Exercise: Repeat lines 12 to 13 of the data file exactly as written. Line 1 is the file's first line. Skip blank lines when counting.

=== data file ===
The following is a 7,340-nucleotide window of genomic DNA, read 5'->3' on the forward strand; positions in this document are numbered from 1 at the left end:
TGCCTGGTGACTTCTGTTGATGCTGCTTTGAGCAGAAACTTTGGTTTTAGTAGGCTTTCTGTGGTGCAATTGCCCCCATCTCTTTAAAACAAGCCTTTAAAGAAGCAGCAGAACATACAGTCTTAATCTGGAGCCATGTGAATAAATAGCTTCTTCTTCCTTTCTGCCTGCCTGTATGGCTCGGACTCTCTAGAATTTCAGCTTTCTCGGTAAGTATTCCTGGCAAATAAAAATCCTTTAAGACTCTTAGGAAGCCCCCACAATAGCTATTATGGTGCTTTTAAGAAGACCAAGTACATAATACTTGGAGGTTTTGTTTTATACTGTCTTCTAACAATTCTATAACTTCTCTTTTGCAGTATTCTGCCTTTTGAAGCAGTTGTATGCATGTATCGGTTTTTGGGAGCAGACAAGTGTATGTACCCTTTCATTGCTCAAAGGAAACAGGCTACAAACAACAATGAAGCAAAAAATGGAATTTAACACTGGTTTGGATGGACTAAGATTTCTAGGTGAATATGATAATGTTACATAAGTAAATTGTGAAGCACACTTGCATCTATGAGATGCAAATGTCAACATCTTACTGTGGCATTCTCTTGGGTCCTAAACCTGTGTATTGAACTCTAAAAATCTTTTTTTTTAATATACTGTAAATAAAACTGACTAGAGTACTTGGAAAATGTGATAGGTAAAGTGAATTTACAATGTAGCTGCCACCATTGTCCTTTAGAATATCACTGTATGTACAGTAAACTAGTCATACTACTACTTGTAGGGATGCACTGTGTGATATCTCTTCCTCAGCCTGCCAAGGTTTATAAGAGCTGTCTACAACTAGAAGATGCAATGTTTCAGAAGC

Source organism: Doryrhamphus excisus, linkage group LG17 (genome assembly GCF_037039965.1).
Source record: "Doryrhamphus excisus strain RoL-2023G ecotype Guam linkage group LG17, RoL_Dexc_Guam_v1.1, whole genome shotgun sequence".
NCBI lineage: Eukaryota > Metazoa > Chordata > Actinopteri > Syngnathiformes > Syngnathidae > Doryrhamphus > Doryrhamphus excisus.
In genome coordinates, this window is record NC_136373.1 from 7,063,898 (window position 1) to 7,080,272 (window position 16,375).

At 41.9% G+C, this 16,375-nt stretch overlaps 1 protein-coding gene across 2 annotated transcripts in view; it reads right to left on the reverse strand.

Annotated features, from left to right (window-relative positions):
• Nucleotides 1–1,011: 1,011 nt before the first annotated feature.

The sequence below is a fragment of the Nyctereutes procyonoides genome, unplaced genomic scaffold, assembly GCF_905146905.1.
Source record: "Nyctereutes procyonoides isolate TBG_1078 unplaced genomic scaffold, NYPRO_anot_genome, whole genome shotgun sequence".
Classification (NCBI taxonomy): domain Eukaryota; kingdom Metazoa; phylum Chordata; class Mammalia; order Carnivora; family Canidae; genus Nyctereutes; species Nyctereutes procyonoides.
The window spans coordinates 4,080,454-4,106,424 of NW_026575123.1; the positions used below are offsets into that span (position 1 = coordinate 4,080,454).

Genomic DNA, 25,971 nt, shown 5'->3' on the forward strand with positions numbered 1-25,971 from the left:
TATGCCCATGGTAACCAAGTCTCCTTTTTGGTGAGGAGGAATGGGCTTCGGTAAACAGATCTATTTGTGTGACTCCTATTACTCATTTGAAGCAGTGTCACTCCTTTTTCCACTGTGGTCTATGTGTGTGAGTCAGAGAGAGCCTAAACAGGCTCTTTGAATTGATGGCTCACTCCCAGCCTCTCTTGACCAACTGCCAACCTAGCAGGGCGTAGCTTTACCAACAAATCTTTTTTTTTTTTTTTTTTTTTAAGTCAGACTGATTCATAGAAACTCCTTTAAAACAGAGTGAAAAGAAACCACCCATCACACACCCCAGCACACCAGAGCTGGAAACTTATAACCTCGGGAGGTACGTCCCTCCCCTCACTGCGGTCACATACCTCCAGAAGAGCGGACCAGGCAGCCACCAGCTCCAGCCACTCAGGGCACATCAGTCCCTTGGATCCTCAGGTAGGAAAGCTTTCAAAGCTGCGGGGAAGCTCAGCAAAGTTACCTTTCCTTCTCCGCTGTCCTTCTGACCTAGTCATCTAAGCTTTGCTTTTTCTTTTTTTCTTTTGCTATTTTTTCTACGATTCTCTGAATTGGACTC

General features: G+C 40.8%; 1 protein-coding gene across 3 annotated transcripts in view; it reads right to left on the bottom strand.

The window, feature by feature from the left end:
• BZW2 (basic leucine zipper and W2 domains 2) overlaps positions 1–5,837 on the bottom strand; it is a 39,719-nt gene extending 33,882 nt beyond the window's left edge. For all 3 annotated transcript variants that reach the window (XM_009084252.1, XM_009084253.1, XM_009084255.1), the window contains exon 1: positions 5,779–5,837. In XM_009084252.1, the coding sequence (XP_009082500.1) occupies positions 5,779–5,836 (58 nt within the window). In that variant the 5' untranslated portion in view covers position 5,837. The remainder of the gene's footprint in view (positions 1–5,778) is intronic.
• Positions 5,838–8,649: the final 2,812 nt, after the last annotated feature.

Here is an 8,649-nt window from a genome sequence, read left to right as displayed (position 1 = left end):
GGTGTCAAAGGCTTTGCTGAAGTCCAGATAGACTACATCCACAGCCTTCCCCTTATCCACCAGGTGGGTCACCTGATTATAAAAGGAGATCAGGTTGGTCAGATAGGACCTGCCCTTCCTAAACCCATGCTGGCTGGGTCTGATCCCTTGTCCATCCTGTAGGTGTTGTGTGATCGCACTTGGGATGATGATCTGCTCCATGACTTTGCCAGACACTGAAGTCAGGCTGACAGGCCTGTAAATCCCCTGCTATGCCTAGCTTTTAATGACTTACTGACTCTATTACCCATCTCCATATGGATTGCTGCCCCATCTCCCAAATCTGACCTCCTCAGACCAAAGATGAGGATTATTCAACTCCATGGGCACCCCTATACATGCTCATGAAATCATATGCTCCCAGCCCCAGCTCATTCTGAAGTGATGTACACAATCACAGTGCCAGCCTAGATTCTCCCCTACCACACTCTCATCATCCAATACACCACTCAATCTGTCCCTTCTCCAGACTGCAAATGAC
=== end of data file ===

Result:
Classification (NCBI taxonomy): domain Eukaryota; kingdom Metazoa; phylum Chordata; class Mammalia; order Carnivora; family Canidae; genus Nyctereutes; species Nyctereutes procyonoides.
The window spans coordinates 4,080,454-4,106,424 of NW_026575123.1; the positions used below are offsets into that span (position 1 = coordinate 4,080,454).